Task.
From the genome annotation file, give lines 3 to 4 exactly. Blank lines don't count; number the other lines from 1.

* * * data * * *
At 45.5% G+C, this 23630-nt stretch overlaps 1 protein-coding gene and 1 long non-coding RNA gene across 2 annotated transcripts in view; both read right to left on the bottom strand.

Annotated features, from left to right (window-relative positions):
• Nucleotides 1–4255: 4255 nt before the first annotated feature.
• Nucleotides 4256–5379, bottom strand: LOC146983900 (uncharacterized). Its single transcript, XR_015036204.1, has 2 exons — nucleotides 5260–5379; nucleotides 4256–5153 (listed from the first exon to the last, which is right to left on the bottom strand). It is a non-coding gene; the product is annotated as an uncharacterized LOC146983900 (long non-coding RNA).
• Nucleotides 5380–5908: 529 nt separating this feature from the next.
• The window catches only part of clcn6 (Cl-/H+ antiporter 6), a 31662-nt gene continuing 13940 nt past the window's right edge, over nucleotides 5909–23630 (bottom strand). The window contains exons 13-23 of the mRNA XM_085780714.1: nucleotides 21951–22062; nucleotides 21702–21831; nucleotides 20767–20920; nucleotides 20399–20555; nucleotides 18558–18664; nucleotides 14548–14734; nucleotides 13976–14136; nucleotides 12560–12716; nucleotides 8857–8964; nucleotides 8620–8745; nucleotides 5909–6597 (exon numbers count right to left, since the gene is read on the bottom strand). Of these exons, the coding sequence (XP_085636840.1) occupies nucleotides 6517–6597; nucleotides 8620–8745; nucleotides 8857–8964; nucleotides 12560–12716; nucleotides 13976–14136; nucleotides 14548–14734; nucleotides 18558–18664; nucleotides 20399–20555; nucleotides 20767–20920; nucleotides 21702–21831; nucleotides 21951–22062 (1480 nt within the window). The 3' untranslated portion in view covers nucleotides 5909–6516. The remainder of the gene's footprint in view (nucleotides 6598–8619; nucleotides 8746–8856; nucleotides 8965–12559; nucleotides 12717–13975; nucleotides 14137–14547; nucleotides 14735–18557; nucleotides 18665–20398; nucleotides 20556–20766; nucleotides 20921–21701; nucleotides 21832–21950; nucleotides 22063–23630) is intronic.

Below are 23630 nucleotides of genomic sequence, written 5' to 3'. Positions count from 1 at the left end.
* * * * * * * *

• Nucleotides 1–4255: 4255 nt before the first annotated feature.
• Nucleotides 4256–5379, bottom strand: LOC146983900 (uncharacterized). Its single transcript, XR_015036204.1, has 2 exons — nucleotides 5260–5379; nucleotides 4256–5153 (listed from the first exon to the last, which is right to left on the bottom strand). It is a non-coding gene; the product is annotated as an uncharacterized LOC146983900 (long non-coding RNA).